Would these coats have kept you warm during the frigid temperatures much of the US experienced recently? Fall and Winter Catalogue No. 74 for the seasons of 1916-1917 by Bellas Hess & Co. illustrates several winter coats.
The coat shown below on the left is described as a “dressy and practical coat for winter wear.” Made of wool velour, the material is “warm enough for the coldest weather but is not burdensome in weight and will wear splendidly.” The collar is edged with brown Beaver Fur Cloth and can be worn in two ways. For not so cold days, the collar can be folded down as shown below. But on those really cold winter days, the collar can be “turned up and worn in high military effect” as shown in the small circular picture to the left of the model. This 45 inch long coat was available in navy blue, brown, or green. For an extra cost, it could be accessorized with a muff.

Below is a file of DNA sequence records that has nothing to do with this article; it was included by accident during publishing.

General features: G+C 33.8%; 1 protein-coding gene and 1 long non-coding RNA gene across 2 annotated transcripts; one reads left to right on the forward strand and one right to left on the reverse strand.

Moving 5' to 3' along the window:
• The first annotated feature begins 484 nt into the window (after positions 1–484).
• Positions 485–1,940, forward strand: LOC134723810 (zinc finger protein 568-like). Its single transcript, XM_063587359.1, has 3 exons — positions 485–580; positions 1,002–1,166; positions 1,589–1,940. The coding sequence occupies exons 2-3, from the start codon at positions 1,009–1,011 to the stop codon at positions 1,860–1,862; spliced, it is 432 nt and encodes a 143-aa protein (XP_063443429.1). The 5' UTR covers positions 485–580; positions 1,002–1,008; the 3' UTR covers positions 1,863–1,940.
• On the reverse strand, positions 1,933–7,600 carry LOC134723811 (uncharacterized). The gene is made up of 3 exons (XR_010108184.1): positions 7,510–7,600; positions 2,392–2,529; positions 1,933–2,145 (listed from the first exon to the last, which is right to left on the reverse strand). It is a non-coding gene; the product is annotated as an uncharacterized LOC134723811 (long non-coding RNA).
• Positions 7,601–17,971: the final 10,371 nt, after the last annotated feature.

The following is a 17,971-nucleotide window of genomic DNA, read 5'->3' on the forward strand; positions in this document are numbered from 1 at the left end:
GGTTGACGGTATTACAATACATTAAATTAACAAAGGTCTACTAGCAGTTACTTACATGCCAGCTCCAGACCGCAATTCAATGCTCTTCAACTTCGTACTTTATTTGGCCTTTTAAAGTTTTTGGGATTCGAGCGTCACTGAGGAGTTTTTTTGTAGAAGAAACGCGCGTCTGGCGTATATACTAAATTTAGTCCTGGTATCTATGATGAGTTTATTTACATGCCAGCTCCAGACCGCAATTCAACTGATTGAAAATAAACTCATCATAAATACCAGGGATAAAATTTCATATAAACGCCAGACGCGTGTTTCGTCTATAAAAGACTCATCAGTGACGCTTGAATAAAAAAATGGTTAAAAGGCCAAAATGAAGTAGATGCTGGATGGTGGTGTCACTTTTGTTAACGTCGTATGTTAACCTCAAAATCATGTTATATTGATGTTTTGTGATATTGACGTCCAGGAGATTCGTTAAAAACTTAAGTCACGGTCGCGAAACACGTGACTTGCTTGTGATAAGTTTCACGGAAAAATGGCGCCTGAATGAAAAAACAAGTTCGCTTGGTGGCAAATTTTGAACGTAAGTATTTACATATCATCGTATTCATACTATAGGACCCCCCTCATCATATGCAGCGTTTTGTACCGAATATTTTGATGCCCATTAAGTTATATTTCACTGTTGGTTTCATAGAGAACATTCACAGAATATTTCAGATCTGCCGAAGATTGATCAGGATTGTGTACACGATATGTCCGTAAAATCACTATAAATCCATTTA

The catalog goes on to show several pages of Women’s winter coats including the coat shown below in the middle. This plaid winter coat was made of a woolen mixture with a cape collar. And just like the other coat, the collar of this one could be worn either high around the neck as shown below or folded down flat as seen in the circular illustration to the left of the model. Also 45 inches long, it came in either gray or brown “with contrasting threads woven through the material.”
There are many more winter coats shown in this catalog including Misses’ and Children’s coats.
Fall and Winter Catalogue No. 74 can be found in the Trade Literature Collection at the National Museum of American History Library. Take a look at Galaxy of Images for more pages from this catalog or look at a previous post highlighting Ladies’ suits, gowns, and hats.
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